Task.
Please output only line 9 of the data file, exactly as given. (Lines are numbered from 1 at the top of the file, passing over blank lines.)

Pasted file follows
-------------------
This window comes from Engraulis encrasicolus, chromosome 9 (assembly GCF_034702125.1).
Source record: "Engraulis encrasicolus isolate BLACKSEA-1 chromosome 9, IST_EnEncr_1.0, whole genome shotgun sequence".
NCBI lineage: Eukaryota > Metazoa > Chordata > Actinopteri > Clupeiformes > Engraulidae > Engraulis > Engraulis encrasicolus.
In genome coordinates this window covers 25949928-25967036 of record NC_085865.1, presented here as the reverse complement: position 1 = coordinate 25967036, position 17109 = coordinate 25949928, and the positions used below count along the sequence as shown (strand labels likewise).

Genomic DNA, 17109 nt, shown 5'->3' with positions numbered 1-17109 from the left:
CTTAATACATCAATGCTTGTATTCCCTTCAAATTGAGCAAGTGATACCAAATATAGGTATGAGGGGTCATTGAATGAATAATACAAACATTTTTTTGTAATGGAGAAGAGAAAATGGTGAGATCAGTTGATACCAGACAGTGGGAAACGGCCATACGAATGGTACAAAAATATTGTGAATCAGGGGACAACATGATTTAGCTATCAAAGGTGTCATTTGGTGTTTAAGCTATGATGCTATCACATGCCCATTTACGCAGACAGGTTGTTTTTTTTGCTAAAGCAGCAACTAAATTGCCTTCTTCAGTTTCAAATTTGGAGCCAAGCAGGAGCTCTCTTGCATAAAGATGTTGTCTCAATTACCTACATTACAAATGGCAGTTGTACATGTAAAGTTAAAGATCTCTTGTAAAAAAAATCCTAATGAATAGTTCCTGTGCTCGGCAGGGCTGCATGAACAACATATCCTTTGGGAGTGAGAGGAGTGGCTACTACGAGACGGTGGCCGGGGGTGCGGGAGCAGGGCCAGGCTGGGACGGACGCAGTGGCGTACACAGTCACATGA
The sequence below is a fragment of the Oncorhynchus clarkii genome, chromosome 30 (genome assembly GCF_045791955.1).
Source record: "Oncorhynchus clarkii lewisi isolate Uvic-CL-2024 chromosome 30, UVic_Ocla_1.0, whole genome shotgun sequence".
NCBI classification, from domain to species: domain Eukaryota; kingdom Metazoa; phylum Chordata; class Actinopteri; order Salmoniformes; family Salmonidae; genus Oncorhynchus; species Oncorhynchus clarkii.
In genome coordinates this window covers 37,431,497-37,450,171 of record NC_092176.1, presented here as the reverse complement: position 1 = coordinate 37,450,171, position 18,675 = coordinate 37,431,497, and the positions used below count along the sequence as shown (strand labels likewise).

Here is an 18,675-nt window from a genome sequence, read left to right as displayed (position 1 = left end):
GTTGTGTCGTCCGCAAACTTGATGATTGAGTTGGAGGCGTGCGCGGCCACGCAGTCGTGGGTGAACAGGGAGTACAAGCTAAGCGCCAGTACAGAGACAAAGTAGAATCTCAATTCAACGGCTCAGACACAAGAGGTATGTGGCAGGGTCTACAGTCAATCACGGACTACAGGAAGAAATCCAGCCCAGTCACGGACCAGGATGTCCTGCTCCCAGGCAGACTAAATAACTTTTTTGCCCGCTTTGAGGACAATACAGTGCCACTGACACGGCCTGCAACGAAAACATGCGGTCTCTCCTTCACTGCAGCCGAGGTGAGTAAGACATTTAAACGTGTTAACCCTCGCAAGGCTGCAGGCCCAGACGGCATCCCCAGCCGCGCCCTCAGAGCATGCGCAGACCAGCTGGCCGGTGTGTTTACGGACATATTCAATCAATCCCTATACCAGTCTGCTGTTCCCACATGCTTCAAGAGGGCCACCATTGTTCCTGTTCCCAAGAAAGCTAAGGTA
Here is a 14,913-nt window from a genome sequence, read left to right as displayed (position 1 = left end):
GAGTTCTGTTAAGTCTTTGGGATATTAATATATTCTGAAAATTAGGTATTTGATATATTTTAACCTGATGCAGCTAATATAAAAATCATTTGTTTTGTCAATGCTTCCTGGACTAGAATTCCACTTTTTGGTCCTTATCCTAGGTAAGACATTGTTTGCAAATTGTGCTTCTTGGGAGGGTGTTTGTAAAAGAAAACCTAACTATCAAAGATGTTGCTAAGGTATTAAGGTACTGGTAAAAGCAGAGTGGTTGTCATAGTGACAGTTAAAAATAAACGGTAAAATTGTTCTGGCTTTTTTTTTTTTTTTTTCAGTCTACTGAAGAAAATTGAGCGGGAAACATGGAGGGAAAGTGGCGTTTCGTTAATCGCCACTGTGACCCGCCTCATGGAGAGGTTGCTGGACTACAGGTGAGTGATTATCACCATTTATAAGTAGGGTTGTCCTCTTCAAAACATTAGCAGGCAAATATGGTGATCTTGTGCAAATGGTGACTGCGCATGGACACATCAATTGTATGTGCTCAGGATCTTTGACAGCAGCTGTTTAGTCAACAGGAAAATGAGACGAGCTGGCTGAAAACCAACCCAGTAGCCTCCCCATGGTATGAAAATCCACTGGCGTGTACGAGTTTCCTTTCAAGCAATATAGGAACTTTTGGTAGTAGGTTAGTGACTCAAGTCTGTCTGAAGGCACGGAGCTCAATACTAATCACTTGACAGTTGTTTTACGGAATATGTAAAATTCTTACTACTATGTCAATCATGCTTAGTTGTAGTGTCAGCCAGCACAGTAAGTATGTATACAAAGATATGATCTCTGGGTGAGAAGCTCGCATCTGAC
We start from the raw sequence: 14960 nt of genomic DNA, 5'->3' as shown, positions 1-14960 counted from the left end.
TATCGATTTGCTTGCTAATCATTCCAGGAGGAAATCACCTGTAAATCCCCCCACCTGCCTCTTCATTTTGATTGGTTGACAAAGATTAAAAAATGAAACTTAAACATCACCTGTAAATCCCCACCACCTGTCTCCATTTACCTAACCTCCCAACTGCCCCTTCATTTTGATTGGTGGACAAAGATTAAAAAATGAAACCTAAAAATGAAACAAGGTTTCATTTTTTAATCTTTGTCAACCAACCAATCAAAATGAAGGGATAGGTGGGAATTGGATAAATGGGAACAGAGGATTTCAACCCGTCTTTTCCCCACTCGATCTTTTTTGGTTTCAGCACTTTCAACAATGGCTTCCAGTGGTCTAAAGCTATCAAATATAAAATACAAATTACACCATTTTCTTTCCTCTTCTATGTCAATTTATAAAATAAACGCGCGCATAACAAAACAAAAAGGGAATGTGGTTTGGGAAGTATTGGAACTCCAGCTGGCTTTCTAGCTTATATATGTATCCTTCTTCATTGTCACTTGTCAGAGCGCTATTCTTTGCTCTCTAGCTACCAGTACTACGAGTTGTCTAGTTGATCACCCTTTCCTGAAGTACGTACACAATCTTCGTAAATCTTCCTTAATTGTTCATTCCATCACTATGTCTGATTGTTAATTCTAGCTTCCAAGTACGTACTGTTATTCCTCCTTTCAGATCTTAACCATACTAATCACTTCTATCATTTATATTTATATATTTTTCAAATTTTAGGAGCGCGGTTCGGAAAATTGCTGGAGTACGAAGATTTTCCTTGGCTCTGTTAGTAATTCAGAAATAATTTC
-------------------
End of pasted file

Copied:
NCBI classification, from domain to species: domain Eukaryota; kingdom Metazoa; phylum Chordata; class Actinopteri; order Salmoniformes; family Salmonidae; genus Oncorhynchus; species Oncorhynchus clarkii.